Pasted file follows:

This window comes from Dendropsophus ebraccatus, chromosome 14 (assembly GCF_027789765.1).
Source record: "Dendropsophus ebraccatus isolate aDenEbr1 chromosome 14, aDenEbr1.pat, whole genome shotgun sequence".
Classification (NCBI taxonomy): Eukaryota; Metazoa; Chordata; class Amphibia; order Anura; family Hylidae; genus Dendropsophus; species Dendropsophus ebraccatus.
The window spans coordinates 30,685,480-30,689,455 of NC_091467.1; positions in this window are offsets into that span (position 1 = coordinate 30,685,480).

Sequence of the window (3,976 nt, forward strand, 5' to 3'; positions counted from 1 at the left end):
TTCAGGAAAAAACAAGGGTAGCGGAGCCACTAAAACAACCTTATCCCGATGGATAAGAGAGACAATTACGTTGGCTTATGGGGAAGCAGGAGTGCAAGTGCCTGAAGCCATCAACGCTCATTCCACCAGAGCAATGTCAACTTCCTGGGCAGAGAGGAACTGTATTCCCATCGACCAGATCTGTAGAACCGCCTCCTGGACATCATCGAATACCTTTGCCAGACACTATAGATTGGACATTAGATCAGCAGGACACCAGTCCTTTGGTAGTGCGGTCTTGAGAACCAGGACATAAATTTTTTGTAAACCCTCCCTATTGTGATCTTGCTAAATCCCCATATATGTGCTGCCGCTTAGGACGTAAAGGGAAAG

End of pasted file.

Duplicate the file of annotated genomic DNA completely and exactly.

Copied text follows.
This window comes from Dendropsophus ebraccatus, chromosome 14 (assembly GCF_027789765.1).
Source record: "Dendropsophus ebraccatus isolate aDenEbr1 chromosome 14, aDenEbr1.pat, whole genome shotgun sequence".
Classification (NCBI taxonomy): Eukaryota; Metazoa; Chordata; class Amphibia; order Anura; family Hylidae; genus Dendropsophus; species Dendropsophus ebraccatus.
The window spans coordinates 30,685,480-30,689,455 of NC_091467.1; positions in this window are offsets into that span (position 1 = coordinate 30,685,480).

Sequence of the window (3,976 nt, forward strand, 5' to 3'; positions counted from 1 at the left end):
TTCAGGAAAAAACAAGGGTAGCGGAGCCACTAAAACAACCTTATCCCGATGGATAAGAGAGACAATTACGTTGGCTTATGGGGAAGCAGGAGTGCAAGTGCCTGAAGCCATCAACGCTCATTCCACCAGAGCAATGTCAACTTCCTGGGCAGAGAGGAACTGTATTCCCATCGACCAGATCTGTAGAACCGCCTCCTGGACATCATCGAATACCTTTGCCAGACACTATAGATTGGACATTAGATCAGCAGGACACCAGTCCTTTGGTAGTGCGGTCTTGAGAACCAGGACATAAATTTTTTGTAAACCCTCCCTATTGTGATCTTGCTAAATCCCCATATATGTGCTGCCGCTTAGGACGTAAAGGGAAAG